Corresponding methods for implementation in a UE or other radio access terminal follow directly from the above-summarized techniques. More particularly, these methods comprise receiving a signal that includes subframes modified according to one or more of the above techniques, and retrieving PHICH signals from the received subframes by reversing the techniques used to encode them. Also following directly from the above-summarized techniques are apparatus configured to carry them out, including base station apparatus comprising processing circuits arranged to implement the techniques described in detail below, as well as mobile terminal apparatus, also comprising processing circuits and arranged to carry out the complementary methods for receiving PHICH signals.

As currently specified by Release 10 standards, an LTE downlink subframe is constructed by first mapping a Physical Control Format Indicator Format Channel (PCFICH) to the first symbol of the control region of the subframe. As discussed above, the PCFICH indicates the size of the control region, which may vary in size from one subframe to another. The PCFICH is subject to enhanced coding and may be slightly boosted in power, to ensure that it is reliably received and decoded.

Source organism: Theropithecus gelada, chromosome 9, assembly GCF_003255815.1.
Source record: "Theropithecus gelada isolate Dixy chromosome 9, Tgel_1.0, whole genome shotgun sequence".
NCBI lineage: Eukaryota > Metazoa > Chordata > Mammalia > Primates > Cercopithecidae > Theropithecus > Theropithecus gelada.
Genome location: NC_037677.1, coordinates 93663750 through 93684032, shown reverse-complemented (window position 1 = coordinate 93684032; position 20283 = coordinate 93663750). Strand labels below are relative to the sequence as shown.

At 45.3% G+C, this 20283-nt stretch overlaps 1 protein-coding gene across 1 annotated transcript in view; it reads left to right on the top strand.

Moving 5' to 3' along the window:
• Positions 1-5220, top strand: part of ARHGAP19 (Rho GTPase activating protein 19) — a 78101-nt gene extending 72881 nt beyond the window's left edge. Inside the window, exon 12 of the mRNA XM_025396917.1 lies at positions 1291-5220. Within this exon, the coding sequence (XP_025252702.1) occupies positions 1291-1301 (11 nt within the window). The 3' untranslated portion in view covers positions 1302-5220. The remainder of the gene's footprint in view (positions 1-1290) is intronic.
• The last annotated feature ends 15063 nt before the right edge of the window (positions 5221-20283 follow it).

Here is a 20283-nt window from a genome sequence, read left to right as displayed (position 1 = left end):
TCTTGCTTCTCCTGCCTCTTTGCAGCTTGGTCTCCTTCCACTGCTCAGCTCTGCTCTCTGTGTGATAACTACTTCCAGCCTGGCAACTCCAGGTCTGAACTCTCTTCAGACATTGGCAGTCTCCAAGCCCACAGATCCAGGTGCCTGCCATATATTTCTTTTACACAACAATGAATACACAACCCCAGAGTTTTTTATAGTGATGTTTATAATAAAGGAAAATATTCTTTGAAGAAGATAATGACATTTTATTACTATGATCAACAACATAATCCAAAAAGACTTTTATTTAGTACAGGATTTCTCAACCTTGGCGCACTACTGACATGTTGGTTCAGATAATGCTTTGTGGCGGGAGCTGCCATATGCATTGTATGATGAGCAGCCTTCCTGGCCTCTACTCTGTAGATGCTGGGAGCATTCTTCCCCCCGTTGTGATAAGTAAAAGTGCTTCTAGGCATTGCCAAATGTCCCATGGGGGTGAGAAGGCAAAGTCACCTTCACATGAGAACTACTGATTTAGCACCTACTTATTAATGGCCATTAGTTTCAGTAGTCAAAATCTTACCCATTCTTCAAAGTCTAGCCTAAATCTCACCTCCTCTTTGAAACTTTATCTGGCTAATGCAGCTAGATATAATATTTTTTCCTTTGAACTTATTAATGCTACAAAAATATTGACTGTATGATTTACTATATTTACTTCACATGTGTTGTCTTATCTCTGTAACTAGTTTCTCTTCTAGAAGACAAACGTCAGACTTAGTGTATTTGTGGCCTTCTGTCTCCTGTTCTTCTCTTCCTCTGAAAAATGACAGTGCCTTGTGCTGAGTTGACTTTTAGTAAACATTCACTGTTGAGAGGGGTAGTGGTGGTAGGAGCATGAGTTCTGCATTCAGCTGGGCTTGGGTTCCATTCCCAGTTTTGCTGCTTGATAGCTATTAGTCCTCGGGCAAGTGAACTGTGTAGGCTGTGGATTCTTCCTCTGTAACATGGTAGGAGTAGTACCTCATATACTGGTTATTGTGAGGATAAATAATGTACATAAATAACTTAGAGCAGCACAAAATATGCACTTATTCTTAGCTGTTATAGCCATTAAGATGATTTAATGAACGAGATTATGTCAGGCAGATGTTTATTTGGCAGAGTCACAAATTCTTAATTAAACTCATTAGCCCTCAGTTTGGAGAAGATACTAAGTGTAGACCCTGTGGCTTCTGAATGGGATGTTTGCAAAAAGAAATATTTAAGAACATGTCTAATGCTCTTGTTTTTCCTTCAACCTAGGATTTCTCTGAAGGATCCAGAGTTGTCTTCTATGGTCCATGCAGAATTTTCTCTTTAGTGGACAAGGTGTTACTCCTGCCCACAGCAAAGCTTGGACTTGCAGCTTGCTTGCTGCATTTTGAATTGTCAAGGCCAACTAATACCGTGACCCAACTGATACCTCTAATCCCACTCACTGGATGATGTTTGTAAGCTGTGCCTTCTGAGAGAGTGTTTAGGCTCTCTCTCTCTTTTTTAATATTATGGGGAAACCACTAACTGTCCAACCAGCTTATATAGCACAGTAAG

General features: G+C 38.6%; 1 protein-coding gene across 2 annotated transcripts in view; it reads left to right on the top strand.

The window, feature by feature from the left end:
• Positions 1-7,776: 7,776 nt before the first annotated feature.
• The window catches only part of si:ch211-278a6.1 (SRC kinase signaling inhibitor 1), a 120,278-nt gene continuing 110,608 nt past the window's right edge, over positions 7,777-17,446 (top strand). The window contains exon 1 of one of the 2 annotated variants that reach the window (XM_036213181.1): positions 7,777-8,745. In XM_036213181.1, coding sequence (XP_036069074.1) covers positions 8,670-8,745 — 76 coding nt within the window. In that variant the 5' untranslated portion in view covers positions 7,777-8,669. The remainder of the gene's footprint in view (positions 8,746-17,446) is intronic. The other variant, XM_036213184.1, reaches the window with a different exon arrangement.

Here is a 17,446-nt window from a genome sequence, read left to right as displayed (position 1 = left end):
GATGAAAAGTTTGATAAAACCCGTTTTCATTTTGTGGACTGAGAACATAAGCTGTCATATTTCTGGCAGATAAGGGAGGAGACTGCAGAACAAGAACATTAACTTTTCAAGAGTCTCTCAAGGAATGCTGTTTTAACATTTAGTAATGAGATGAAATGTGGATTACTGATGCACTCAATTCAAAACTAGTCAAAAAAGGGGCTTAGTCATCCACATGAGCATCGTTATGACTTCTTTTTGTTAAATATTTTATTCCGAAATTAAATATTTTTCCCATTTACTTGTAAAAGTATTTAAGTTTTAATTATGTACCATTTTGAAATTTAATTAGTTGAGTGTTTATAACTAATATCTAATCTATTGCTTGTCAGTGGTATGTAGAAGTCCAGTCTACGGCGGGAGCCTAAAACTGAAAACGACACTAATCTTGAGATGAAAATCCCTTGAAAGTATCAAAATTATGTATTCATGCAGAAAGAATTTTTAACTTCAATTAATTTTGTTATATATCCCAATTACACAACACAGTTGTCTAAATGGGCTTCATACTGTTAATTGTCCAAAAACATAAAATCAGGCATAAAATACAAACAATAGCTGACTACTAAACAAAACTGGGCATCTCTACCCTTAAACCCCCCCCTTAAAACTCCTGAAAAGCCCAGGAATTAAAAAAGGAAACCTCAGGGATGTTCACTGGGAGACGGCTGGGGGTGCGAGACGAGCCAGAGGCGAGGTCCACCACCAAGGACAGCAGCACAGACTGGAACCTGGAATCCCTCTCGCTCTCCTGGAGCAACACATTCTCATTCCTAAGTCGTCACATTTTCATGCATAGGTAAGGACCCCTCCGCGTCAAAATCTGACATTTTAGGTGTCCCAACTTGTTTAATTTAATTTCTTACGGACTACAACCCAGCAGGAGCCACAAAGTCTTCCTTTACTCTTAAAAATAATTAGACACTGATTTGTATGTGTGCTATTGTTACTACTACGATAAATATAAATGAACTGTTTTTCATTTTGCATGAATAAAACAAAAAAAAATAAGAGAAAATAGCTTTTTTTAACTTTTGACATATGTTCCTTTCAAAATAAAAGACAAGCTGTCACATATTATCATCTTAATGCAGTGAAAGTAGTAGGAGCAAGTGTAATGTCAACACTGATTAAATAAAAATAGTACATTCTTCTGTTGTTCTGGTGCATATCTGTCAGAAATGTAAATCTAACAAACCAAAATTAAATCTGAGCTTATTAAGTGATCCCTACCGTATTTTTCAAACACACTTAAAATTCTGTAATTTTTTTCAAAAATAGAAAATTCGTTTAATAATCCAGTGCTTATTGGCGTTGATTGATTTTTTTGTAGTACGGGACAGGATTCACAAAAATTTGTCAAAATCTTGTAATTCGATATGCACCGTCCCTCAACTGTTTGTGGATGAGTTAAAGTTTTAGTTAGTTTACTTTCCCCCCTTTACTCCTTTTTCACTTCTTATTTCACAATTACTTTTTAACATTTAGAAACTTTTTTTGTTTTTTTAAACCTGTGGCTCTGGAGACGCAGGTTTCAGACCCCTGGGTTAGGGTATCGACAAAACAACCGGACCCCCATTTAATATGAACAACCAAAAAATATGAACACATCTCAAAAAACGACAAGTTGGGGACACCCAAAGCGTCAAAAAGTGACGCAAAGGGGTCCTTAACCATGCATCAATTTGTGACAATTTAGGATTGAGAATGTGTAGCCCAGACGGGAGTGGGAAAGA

Next, one or more conventional Physical Hybrid-ARQ Indicator Channels (PHICHs) are also mapped to the control region of the downlink subframe. It should be noted that not every downlink subframe necessarily includes a PHICH. For instance, one or several downlink subframes per frame in certain TDD UL/DL configurations may not carry PHICH resources. Further, downlink subframes for secondary component carriers in certain future releases of LTE FDD systems may also lack PHICH.

After the PHICH, if any, and the PCFICH are mapped to the control region of a subframe, one or more Physical Downlink Control Channels (PDCCHs) for carrying resource grant information are formed, by aggregating control channel elements (CCEs) and allocating the aggregated CCEs to first resource element groups (REGs), each REG representing four available resource elements of the control region of the downlink subframe. These REGs are then mapped to the control region of the downlink subframe, using the techniques illustrated in FIG. 7.

In several embodiments of the present invention, the lack of PHICH resources on certain subframes is addressed through the creation of a new, modified PHICH for carrying additional Hybrid-ARQ indicators. In addition to providing HARQ indicator resources for subframes that have none, this modified PHICH can also be used to supplement conventional PHICH resources, i.e., to provide additional HARQ indicators beyond those provided by one or more conventional PHICHs on a given subframe.

To maintain compatibility with Release 10 UEs, the modified PHICH resources are mapped to the OFDM structure of the downlink subframe after the PDCCHs are assembled. This is illustrated in the process flow diagram of FIG. 15.